To enable the development and thriving of flor yeast, the cellar environment should maintain high humidity levels, typically exceeding 70 percent, while optimal temperatures range between 64.4 to 75.2 degrees Fahrenheit. Furthermore, while conventional Saccharomyces cerevisiae develops ethanol, flor feeds on it and therefore requires a certain amount of alcohol dissolved in the liquid to survive. According to Victoria Frutos, the winemaker at Grupo Estevez in Jerez, this ranges between 15% and 15.5% ABV, yet slightly lower levels may be required in other regions. Puggioni in Sardinia claims that 14% ABV is sufficient for flor development, while Antoine Zbyrko, the enologist at the Laboratoire Départemental d’Analyses du Jura, suggests a minimum of 13% ABV.

For sherry, the necessary alcohol content is reached by adding grape spirit to the base wine. Other flor styles, however—including Vernaccia di Oristano and vin jaune—are not fortified, a practice that’s gradually being embraced in the Sherry region too.

Victoria Frutos takes a sample
Grupo Estevez winemaker Victoria Frutos, pictured above, pours a sample of sherry aged under flor. Photo courtesy of Grupo Estevez.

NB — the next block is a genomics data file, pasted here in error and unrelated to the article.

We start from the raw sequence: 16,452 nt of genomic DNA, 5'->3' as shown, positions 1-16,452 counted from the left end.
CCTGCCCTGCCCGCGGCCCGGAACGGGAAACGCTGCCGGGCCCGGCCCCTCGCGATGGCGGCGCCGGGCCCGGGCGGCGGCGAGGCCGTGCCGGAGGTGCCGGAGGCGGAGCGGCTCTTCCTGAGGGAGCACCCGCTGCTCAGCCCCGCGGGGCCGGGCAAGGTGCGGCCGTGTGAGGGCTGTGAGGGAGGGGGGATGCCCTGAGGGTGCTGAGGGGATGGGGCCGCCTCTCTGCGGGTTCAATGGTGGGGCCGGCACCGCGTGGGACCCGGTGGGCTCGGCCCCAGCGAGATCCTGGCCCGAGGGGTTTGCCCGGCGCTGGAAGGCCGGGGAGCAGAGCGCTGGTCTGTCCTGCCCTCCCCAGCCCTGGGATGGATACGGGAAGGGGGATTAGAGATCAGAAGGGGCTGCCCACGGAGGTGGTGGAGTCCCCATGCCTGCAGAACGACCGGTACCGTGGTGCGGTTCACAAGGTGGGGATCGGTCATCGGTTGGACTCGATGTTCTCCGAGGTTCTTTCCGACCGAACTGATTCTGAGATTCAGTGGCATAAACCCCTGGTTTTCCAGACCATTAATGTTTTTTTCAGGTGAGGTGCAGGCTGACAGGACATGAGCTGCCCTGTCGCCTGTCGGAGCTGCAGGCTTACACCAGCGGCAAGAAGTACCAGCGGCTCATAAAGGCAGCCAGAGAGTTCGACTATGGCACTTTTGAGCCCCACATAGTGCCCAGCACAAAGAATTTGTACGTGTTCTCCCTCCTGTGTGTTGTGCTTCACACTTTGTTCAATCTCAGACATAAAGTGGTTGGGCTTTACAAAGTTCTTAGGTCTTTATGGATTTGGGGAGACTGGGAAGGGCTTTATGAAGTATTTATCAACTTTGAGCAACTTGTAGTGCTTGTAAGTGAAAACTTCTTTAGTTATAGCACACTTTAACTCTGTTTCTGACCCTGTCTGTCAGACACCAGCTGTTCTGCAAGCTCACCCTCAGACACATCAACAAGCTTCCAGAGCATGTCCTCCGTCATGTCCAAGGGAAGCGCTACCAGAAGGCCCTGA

By turning ethanol into acetaldehyde, flor yeast can reduce the amount of alcohol in the wine. As a result, some sherry producers ensure that finos and manzanillas maintain the minimum alcohol levels of 15% ABV by calculating the potential alcohol loss at the outset of the maturation process. “We first fortify the wine to 15.4%,” Flores explains. “We know that it will lose 0.1% ABV every year [under flor], so after four years of aging, our Tio Pepe will be exactly 15% ABV.”

In Jerez, where the maturation of finos occurs over a minimum of four years, flor yeast requires a continuous supply of nutrients and oxygen, achieved through regular additions of young wine to the solera system. This ongoing supply of nutrients keeps the flor alive, eliminating the necessity for frequent yeast reinoculation.

“We effectively store the flor yeast in the casks themselves, across different buildings,” says Barbadillo international ambassador Tim Holt. “But in the Barossa Valley, for instance, Seppeltsfield cultivates the yeast they use on their fino in a lab, and keep inoculating.”

In regions where the use of flor yeast is less traditional, some winemakers rely on the natural mutation of regular Saccharomyces cerevisiae into flor with each new vintage, as in the case of South African winemakers John Bouwer of Gedeelte Wines and Chris Groenewald of Smiley. “We rely on the flor to grow naturally (without inoculating it with yeast) so there will always be the risk that we don’t have it in a specific year,” says Groenewald.

Even in the Sherry region, there are occasions when it becomes necessary to deliberately inoculate the yeast, despite its natural presence in the winery environment. “Whenever a barrel [bota] presents an issue, for instance a Brettanomyces contamination, we empty it, sterilize it, and inoculate the flor,” says Flores.